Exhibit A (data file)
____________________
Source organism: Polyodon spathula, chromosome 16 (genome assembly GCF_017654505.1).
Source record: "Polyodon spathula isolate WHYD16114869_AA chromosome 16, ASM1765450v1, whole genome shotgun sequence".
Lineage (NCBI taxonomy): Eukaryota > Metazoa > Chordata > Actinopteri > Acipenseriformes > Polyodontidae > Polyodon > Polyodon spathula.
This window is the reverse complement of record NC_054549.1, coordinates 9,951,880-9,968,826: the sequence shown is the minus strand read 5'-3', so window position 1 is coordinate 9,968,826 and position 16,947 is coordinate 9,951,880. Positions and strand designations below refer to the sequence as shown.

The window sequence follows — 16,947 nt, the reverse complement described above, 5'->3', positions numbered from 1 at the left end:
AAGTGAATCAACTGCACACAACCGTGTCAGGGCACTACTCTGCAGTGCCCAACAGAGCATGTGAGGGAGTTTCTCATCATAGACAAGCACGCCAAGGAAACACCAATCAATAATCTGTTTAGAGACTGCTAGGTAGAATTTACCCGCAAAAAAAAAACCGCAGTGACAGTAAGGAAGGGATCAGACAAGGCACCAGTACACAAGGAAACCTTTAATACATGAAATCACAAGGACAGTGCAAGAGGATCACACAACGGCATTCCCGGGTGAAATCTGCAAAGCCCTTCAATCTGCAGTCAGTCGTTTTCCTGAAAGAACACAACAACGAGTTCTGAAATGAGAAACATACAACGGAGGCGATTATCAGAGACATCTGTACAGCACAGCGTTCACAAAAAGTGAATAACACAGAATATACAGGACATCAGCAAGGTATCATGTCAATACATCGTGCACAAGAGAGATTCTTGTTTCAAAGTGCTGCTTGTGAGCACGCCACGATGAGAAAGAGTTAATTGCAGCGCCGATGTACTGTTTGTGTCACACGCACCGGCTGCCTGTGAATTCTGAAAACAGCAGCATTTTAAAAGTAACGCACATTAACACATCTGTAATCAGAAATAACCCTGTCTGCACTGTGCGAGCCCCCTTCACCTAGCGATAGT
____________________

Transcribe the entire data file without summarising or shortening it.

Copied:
Source organism: Polyodon spathula, chromosome 16 (genome assembly GCF_017654505.1).
Source record: "Polyodon spathula isolate WHYD16114869_AA chromosome 16, ASM1765450v1, whole genome shotgun sequence".
Lineage (NCBI taxonomy): Eukaryota > Metazoa > Chordata > Actinopteri > Acipenseriformes > Polyodontidae > Polyodon > Polyodon spathula.
This window is the reverse complement of record NC_054549.1, coordinates 9,951,880-9,968,826: the sequence shown is the minus strand read 5'-3', so window position 1 is coordinate 9,968,826 and position 16,947 is coordinate 9,951,880. Positions and strand designations below refer to the sequence as shown.

The window sequence follows — 16,947 nt, the reverse complement described above, 5'->3', positions numbered from 1 at the left end:
AAGTGAATCAACTGCACACAACCGTGTCAGGGCACTACTCTGCAGTGCCCAACAGAGCATGTGAGGGAGTTTCTCATCATAGACAAGCACGCCAAGGAAACACCAATCAATAATCTGTTTAGAGACTGCTAGGTAGAATTTACCCGCAAAAAAAAAACCGCAGTGACAGTAAGGAAGGGATCAGACAAGGCACCAGTACACAAGGAAACCTTTAATACATGAAATCACAAGGACAGTGCAAGAGGATCACACAACGGCATTCCCGGGTGAAATCTGCAAAGCCCTTCAATCTGCAGTCAGTCGTTTTCCTGAAAGAACACAACAACGAGTTCTGAAATGAGAAACATACAACGGAGGCGATTATCAGAGACATCTGTACAGCACAGCGTTCACAAAAAGTGAATAACACAGAATATACAGGACATCAGCAAGGTATCATGTCAATACATCGTGCACAAGAGAGATTCTTGTTTCAAAGTGCTGCTTGTGAGCACGCCACGATGAGAAAGAGTTAATTGCAGCGCCGATGTACTGTTTGTGTCACACGCACCGGCTGCCTGTGAATTCTGAAAACAGCAGCATTTTAAAAGTAACGCACATTAACACATCTGTAATCAGAAATAACCCTGTCTGCACTGTGCGAGCCCCCTTCACCTAGCGATAGT